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Travelling to Brighton all the way from Kansas City, Crazy Horse: A Dream Of Thunder is both a powerful depiction of an iconic Native American figure, and a reminder of the shameful costs of the famed American dream.  It’s a bold move for actor-playwright Sam Wright to take on the mantle of the eponymous Crazy Horse, “the greatest Sioux warrior” – but he proves himself worthy of wearing it.  This is a striking, stripped-down, thoughtful piece of theatre, which delivers a capable history lesson while exploring themes just as relevant to our current times.

Set in the mid-1800s, as East Coast settlers on the trail to the West push relentlessly into Native American land, the story’s obvious elements are all there.  We hear of cultural ignorance, of the avariciousness of white men, and of the irony of a nation promoting its “pursuit of happiness” by stealing another people’s land.  More than that, though, Crazy Horse is a study in internal politics; a tale of how, even in the face of deadly threat, fractious divisions and personal grievances can tear a group apart.  There are gentle echoes of the present day, as well – including a telling warning of how easy it is to win a war but lose the peace – yet Wright wisely refrains from highlighting those parallels, instead trusting his audience to tease out the morals for themselves.

The historical tale is a complex one, but both script and performance guide us confidently through the plot.  Perhaps there are some missed opportunities to foreshadow what’s to come: to exploit the fact that, even if we’re hazy on the details, we all know that something important will happen at Little Bighorn.  But Wright’s storytelling is the model of clarity, frequently calling back to earlier imagery and subtly reminding us of unfamiliar names.  As an actor, meanwhile, he’s commanding and convincing in his role as Crazy Horse, while using simple devices such as coloured feathers to bring ancillary characters to life.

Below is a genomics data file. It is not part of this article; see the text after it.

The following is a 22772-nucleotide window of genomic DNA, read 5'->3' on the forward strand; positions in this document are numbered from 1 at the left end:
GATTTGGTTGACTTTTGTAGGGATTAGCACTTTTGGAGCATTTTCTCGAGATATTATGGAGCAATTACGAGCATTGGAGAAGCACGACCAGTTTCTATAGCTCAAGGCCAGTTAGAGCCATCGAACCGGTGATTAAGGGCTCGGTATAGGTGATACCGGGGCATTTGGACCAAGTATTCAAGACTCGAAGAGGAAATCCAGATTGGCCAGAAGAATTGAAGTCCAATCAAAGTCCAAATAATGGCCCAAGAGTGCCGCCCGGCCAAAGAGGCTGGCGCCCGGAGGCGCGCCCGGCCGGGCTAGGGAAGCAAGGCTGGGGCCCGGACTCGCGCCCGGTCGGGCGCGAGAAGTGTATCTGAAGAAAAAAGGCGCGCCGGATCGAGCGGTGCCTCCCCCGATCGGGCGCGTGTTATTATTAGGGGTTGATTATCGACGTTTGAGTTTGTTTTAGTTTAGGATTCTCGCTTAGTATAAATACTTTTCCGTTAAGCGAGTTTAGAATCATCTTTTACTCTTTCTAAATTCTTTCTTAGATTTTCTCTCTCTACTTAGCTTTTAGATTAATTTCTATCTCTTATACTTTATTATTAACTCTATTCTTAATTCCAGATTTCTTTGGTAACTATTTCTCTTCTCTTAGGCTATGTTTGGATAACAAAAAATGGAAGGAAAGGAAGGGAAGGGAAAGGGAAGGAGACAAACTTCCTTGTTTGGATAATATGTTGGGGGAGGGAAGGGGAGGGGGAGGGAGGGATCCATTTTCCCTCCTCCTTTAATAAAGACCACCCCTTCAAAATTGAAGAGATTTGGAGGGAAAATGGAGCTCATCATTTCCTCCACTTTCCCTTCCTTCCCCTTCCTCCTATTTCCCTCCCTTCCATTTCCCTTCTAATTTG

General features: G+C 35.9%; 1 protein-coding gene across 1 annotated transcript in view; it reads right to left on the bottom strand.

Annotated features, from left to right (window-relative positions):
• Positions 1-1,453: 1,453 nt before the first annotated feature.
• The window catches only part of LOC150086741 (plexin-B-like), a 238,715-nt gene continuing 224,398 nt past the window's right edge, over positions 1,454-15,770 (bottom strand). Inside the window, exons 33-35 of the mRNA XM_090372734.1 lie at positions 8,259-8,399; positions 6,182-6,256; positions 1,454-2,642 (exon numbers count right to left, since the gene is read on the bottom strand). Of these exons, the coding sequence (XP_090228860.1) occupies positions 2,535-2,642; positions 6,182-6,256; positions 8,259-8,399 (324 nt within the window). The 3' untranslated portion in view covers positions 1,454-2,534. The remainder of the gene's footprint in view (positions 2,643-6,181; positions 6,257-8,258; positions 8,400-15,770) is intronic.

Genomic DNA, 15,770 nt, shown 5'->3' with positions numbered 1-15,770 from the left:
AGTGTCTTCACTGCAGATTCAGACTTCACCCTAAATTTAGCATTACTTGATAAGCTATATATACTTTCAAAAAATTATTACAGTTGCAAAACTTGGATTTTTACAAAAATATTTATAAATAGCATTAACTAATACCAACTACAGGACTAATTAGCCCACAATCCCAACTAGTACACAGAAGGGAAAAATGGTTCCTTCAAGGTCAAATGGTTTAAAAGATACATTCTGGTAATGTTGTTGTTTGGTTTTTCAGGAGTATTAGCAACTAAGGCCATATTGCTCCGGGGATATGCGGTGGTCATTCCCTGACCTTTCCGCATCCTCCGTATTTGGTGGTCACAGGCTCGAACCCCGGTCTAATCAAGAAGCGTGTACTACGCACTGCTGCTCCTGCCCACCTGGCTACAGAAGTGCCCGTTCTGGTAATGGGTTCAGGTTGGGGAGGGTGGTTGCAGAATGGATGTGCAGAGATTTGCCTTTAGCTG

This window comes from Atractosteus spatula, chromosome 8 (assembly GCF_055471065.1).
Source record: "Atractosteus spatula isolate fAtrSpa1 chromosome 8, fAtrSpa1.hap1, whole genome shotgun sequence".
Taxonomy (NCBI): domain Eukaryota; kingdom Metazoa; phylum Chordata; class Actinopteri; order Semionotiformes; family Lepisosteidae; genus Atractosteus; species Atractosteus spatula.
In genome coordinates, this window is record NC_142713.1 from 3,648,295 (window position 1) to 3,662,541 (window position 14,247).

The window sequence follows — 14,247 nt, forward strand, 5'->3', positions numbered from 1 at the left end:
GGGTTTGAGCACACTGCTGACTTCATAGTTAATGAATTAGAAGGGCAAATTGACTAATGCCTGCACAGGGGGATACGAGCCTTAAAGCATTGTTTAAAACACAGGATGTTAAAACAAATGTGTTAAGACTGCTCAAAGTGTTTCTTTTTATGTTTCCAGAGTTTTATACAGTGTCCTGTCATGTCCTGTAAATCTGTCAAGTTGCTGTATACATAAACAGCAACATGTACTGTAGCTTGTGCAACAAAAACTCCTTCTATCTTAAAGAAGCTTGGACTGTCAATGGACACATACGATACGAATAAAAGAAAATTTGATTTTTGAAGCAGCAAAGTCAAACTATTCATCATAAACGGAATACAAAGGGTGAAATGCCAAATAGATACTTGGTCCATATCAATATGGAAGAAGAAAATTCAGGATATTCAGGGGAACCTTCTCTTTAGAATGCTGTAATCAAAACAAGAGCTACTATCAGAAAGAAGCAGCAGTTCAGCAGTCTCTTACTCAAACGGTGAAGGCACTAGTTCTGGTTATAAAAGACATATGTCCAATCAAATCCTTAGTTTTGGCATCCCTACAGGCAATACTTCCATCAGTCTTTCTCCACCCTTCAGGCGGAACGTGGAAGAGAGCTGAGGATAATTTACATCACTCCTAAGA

Crazy Horse is a warrior, so it’s fitting that he speaks with a strong, sometimes declamatory tone.  Wright’s portrayal also maintains a studied sense of distance – pointing both to the disconnection between the settlers and the Native Americans, and to the fact that we know that Crazy Horse is speaking from beyond the grave.  Over the course of an hour-long monologue, though, the oratory grows a little wearing; at times, I’d have appreciated much more light and shade.  The script does visit some profound emotions, but they’re implied more than they’re displayed.

Still, there’s a genuine and visceral excitement to the battle scenes – and a searing sense of loss as we witness Crazy Horse’s ultimate betrayal, defeat and destruction.  The story begins with a prophetic dream; it ends with a prediction, cleverly planted, being cruelly fulfilled.  And the play delivers on its promises, too, offering an engrossing hour of theatre with an important story to be told.  So if you like to see work that’s factual and thoughtful, you’d be crazy to miss this one.